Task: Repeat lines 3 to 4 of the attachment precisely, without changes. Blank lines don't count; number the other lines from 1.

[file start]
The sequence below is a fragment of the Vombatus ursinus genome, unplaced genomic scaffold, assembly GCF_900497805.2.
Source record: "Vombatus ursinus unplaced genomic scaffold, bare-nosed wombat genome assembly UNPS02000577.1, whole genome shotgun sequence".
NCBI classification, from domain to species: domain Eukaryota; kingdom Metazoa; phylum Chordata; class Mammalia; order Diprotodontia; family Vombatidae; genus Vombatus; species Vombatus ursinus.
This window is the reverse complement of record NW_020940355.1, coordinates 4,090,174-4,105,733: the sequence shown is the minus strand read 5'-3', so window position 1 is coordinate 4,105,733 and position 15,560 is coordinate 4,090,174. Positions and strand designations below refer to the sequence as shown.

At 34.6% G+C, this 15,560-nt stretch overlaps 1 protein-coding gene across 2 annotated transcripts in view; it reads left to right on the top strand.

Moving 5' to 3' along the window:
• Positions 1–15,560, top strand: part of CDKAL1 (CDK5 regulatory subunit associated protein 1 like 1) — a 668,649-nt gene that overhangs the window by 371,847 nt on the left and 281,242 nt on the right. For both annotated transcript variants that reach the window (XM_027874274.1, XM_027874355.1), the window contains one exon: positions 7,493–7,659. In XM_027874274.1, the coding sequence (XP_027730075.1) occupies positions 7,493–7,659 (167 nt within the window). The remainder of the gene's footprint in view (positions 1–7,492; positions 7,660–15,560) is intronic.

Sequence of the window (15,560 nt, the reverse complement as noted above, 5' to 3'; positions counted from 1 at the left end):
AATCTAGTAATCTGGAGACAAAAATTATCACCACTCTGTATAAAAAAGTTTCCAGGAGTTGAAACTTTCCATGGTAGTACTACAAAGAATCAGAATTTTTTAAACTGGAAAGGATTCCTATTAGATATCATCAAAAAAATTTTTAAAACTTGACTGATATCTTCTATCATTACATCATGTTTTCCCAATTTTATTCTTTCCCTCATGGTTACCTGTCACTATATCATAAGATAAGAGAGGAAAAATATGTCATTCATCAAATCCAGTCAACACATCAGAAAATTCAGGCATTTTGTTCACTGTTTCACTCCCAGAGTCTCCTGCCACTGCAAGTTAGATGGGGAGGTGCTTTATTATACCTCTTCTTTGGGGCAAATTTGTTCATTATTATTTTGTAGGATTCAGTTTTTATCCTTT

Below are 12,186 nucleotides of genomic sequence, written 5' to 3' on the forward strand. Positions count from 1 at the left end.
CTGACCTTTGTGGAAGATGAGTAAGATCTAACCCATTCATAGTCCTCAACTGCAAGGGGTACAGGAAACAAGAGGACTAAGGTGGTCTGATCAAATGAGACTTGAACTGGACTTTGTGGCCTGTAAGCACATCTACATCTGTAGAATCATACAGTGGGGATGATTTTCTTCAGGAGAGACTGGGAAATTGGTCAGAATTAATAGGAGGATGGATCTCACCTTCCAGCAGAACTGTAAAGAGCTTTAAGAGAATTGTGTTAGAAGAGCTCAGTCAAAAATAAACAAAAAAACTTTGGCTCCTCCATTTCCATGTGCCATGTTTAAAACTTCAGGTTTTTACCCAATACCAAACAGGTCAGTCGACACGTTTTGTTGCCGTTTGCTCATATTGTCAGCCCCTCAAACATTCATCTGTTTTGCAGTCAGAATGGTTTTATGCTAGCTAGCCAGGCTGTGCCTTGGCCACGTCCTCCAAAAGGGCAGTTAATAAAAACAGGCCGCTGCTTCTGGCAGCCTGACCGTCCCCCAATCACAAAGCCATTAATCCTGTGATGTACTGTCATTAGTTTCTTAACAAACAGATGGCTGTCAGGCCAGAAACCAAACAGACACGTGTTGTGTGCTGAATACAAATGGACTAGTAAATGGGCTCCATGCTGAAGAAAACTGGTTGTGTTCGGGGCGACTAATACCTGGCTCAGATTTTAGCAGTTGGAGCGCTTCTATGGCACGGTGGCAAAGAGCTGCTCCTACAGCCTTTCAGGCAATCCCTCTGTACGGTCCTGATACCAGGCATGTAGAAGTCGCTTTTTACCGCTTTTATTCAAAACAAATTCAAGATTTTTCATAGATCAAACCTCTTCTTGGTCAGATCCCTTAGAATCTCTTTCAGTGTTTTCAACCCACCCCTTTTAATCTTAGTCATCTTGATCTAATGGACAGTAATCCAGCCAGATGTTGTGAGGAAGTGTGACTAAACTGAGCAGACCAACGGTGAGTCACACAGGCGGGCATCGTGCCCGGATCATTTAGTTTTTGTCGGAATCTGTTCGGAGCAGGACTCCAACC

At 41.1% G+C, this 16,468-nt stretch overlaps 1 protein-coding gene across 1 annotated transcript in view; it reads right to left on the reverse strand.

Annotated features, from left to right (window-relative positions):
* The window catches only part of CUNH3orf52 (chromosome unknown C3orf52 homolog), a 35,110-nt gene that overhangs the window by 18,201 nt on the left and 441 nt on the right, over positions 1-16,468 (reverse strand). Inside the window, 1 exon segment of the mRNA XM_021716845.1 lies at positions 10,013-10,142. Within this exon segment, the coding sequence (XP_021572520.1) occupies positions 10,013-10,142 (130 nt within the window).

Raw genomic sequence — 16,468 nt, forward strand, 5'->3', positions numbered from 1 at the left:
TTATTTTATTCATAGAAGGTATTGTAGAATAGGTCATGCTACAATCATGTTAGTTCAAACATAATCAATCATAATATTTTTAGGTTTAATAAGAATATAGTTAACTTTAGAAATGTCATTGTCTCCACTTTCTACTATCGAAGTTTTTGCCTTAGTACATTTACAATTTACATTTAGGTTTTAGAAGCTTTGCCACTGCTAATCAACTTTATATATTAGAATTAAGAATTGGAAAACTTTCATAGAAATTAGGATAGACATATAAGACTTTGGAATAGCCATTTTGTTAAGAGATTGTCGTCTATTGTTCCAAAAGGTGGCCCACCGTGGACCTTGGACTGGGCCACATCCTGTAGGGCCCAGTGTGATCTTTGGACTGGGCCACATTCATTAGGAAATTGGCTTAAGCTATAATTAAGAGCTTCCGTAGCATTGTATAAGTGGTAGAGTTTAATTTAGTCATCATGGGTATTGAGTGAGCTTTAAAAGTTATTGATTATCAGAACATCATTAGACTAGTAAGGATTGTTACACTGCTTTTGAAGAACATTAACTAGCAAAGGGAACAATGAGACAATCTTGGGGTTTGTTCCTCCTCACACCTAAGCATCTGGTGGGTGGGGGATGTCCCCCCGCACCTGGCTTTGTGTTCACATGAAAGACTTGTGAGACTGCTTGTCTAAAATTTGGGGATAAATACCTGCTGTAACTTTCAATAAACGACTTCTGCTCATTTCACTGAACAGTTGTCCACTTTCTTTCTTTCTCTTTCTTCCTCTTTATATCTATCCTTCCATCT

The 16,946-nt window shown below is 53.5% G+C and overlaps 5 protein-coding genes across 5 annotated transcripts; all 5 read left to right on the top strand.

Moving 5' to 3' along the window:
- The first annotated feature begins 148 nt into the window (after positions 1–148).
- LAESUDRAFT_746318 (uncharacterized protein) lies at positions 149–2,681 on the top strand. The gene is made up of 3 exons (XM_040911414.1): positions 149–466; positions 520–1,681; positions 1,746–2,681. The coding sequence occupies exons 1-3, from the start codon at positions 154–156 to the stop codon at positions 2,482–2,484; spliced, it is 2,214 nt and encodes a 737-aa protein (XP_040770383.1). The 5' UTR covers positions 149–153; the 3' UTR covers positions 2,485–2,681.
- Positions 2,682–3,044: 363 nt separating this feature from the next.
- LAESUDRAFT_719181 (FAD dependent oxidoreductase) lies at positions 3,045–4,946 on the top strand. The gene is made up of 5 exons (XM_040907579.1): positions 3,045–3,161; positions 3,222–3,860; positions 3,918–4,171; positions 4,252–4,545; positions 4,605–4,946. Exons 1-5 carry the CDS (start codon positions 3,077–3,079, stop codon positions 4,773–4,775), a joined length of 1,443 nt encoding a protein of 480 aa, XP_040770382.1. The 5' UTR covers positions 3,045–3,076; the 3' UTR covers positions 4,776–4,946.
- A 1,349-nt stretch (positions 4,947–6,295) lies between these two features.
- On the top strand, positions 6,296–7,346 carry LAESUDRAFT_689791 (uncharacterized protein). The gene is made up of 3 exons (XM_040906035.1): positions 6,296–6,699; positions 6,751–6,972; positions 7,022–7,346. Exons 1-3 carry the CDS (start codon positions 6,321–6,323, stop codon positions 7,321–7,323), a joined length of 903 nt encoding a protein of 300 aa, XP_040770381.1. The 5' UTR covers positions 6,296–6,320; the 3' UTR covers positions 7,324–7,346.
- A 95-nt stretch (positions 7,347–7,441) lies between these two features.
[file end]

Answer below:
NCBI classification, from domain to species: domain Eukaryota; kingdom Metazoa; phylum Chordata; class Mammalia; order Diprotodontia; family Vombatidae; genus Vombatus; species Vombatus ursinus.
This window is the reverse complement of record NW_020940355.1, coordinates 4,090,174-4,105,733: the sequence shown is the minus strand read 5'-3', so window position 1 is coordinate 4,105,733 and position 15,560 is coordinate 4,090,174. Positions and strand designations below refer to the sequence as shown.